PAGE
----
CLEVELAND – The Great Lakes are one of America’s busiest waterways. Each year U.S., Canadian and vessels from throughout the world move upwards of 160 million tons of cargos that drive the North American economy. The largest vessels, the U.S.-flag 1,000-footers, are almost as long as modern-day aircraft carriers and their power plants are capable of generating nearly 20,000 horsepower.
The Memorial Day Weekend is also traditionally the start of the summer boating season on the Lakes. Commercial and recreational vessels can co-exist safely, but to do so will require good seamanship by all involved. “The crews on U.S.-flag ‘lakers’ are all licensed and documented by the U.S. Coast Guard and the skills required to pass Coast Guard exams make them the best mariners in the world,” said Jim Weakley, President of Lake Carriers’ Association, the trade association representing the U.S.-flag fleet. “We recognize that the Lakes are a shared waterway and want our fellow Americans to enjoy these waters this summer, but safety must be everyone’s top priority. Even though it’s going just 14 or 15 miles per hour, it can take a laker more than a mile to come to a stop. In rivers and harbors there is often little room for a laker to alter course. It is for that reason that the navigation rules always give the right of way to the larger and therefore less maneuverable vessel.”
To make this boating season as safe as possible, Lake Carriers’ Association offers these safety tips. Most important is that all persons operating a small craft on the Great Lakes should have a working knowledge of the International Regulations for Preventing Collisions at Sea (COLREGS) and the Inland Navigation Rules. The applicable United States Coast Guard publication is entitled Navigation Rules, International – Inland. Other safety tips for the summer include:
• Use VFH Channels 13 and 16 to monitor “security calls” from commercial vessels in the area, but do not contact freighters unless absolutely necessary. Navigating a laker requires the Captain’s total concentration;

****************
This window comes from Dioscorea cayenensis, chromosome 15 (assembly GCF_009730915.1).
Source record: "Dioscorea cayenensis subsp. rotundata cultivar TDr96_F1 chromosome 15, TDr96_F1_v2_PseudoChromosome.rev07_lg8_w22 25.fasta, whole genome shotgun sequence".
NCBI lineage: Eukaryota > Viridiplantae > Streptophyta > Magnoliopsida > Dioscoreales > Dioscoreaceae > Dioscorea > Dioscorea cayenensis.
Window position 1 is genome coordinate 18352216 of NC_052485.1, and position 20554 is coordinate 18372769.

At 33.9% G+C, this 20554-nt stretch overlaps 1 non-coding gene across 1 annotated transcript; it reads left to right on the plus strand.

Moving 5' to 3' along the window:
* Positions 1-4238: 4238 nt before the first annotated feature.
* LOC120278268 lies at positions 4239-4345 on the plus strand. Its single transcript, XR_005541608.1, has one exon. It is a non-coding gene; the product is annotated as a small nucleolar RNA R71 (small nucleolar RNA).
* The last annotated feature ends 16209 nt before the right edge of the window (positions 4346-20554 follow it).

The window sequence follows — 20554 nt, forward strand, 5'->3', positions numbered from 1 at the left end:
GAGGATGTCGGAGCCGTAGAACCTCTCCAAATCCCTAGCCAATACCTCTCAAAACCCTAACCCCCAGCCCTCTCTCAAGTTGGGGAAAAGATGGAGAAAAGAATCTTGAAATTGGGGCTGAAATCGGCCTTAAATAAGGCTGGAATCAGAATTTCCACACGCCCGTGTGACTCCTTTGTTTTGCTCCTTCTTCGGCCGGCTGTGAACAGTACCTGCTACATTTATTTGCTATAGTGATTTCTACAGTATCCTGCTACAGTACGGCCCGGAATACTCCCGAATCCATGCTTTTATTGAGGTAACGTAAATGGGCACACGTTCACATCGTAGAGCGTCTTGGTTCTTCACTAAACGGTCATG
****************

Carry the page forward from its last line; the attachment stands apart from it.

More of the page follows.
• Avoid ship channels to the degree possible, and when necessary to cross them, do so as quickly as possible;
• Know whistle signals: 5 or more blasts mean DANGER;
• Understand that commercial freighters cannot stop quickly, and often cannot change course in rivers and harbors. The vessel can only operate in the channel that has been dredged to accommodate its draft (depth to which it sits in the water);
• Be seen, especially at night. Display your navigation lights and light your cabin and sails if needed for better visibility. Great Lakes shipping is a 24/7 industry;
• Always stay as far away as possible from a freighter’s bow and stern. Some engines are capable of almost 20,000 horsepower! The wake and wash from propellers and thrusters can quickly destabilize small craft;
• Do not moor your boat in a designated safety zone;
• Do not tie up to another recreational vessel and so “raft” out into the navigation channel;
• Avoid clustering around a bridge when waiting for it to open for a commercial vessel;
• Always wear a personal flotation device.
“Good seamanship is the responsibility of all who work and play on the Great Lakes,” said Weakley. “If the Rules of the Road are uppermost in everyone’s mind, we’ll have a safe summer.”
Since 1880 Lake Carriers’ Association has represented the U.S.-flag Great Lakes fleet, which today can annually move more than 90 million tons of cargos that are the foundation of American manufacturing, power generation, and construction: iron ore, limestone, coal, cement, and other dry bulk materials such as grain and sand. In turn, these cargos generate and sustain more than 103,000 jobs in the eight Great Lakes states and have an annual economic impact of more than $20 billion.
More information is available at www.lcaships.com. Contact: Glen Nekvasil, Vice President (firstname.lastname@example.org/440-333-9996).